Working with others…
When I think of targeting, I think of teamwork. It’s not a must but it’s more fun (think Cisco and Poncho, Lone Ranger and Tonto, Mr. Ed and Wilbur). In most cases a single salesperson leads an ad hoc team which may consist of Product Specialists, Customer Service people, Reps and others. This is where the finesse comes into play. Let’s digress…imagine you’re a Pirate Captain. If you make sure there is booty for all you could become the next Great Buccaneer. If you don’t, eventually you walk the plank.

If you are the one doing the targeting, you need to make certain it will benefit everyone. Why should the rep help you? Why is this account important to the customer service person?

Reps often talk of distributors asking them to help move business from one distributor to another. Distributors talk of reps asking them to swap business. And while this does provide opportunity for you, the bigger question is: Why should they help you? And there may be good reasons, if you think through the situation and pre-sell it to your team. For example, if you are a distributor, a rep might help you convert business from another distributor to your own company if they understand that you are going to offer spare parts and stock backup that the other guy does not provide. In the same scenario you might expect support if you sell the manufacturer’s full product offering while the competing distributor sells only a small portion.

Don’t forget to provide celebration victories with your team. If you invest time in the targeting process there will be victories. Get the team on board, keep them on board, publish a play-by-play, celebrate victories and give credit for the score. Do this publicly! If you push the credit out to the other members, they will be more likely to give your accounts extra effort and assist with your future targets.

Once a target always a target?
Much of the targeting process is not organically driven (driven by management, distributor programs, marketing departments, etc). We often see target accounts that continue to exist on paper long after they cease to be real targets. This cheapens the targeting process. Good planning and a well executed process will eliminate some dead-end targets, but we should expect some targets to die. Expansions are canceled; corporate mandates change, local purchasing options and many other things alter the lay of the land. Abandon the defunct target and begin the process with another account. I would question the person who changes targets more than ten to 15 percent of the time, but by the same token, I would also question the person who never changes a target.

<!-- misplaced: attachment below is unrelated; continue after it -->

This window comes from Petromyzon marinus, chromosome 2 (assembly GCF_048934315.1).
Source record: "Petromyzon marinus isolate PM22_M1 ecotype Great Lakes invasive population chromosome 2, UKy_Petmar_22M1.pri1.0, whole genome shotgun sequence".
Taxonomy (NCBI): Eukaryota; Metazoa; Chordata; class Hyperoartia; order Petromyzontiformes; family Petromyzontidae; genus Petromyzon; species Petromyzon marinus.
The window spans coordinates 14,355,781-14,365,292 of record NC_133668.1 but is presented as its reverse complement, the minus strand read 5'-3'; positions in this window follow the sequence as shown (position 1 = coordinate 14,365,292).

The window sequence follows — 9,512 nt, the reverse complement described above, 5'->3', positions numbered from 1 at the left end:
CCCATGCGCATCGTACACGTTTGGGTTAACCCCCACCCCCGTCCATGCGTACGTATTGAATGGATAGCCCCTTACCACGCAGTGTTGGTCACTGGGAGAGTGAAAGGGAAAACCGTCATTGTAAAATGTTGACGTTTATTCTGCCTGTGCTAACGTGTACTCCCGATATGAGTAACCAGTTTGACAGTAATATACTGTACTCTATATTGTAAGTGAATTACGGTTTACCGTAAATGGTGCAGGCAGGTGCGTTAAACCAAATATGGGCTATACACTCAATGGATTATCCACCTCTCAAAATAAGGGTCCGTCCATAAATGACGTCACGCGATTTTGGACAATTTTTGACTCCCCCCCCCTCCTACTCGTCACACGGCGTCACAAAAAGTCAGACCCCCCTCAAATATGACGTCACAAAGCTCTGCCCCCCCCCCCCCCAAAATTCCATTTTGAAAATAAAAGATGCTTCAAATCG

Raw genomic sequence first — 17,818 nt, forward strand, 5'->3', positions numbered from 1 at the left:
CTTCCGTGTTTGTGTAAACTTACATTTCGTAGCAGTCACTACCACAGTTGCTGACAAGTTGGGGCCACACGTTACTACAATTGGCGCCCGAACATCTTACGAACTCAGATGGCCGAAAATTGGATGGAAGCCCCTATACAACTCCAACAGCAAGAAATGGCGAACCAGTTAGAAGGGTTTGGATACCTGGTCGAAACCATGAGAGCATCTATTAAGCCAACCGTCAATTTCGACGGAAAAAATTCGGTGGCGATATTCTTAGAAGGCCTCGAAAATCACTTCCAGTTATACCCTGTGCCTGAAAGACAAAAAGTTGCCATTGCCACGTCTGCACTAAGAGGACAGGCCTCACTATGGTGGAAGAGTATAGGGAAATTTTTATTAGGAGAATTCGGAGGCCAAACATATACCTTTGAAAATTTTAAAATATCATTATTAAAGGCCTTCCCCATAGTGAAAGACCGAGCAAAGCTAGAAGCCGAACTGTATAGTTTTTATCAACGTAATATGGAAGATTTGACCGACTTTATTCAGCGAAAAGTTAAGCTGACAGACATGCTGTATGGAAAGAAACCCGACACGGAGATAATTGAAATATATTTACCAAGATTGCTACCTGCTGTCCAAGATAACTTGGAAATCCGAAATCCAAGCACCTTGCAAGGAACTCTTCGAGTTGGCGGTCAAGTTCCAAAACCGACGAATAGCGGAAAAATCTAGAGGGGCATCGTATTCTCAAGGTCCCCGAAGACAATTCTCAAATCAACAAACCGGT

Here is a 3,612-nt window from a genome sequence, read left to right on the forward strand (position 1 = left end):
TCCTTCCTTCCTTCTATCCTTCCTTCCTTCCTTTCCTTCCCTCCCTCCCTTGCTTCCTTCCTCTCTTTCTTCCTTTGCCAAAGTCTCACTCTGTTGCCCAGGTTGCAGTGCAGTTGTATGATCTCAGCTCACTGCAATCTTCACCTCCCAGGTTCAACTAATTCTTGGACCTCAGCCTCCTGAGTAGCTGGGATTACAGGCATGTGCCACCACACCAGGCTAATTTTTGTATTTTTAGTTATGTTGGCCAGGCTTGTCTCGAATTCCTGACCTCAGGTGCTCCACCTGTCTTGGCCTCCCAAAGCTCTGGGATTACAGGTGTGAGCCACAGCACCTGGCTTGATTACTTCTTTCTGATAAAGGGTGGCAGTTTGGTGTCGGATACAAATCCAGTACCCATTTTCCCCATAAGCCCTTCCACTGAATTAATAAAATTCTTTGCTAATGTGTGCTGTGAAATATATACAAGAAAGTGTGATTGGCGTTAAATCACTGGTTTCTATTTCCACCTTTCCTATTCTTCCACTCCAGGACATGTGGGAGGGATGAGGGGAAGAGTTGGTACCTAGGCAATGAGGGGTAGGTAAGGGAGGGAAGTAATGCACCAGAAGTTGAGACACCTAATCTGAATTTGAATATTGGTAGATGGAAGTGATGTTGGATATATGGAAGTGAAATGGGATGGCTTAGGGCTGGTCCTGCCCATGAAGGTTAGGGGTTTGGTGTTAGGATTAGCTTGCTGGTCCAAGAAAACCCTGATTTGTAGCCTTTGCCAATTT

Once the target goal is reached the account should be graduated from the list and a new target selected. Notice I chose the word graduated not abandoned, the whole process is about moving accounts to the next level.

The targeting process never ends…
The target account process is a continual process. There are always under-achieving accounts, accounts with projects coming and new products that need to be positioned. The issue many face is that targeting has become an event rather than a process. In my mind targeting should be our socialization process. Whenever we gather with our coworkers we should automatically shift to targeting. To help you get started here is a quick start….

If you have read this and would like further ideas on what you can do to better focus your energy and efforts on a target account, please read “the target template” which is available for the asking at info@riverheightsconsulting.com. Frank Hurtte and River Heights Consulting are dedicated to helping distributors achieve more for their efforts. Frank has developed a very unique approach to thinking about Value Measurement. Contact Frank at 563-514-1104, frankehurtte@riverheightsconsulting.com or visit www.riverheightsconsulting.com.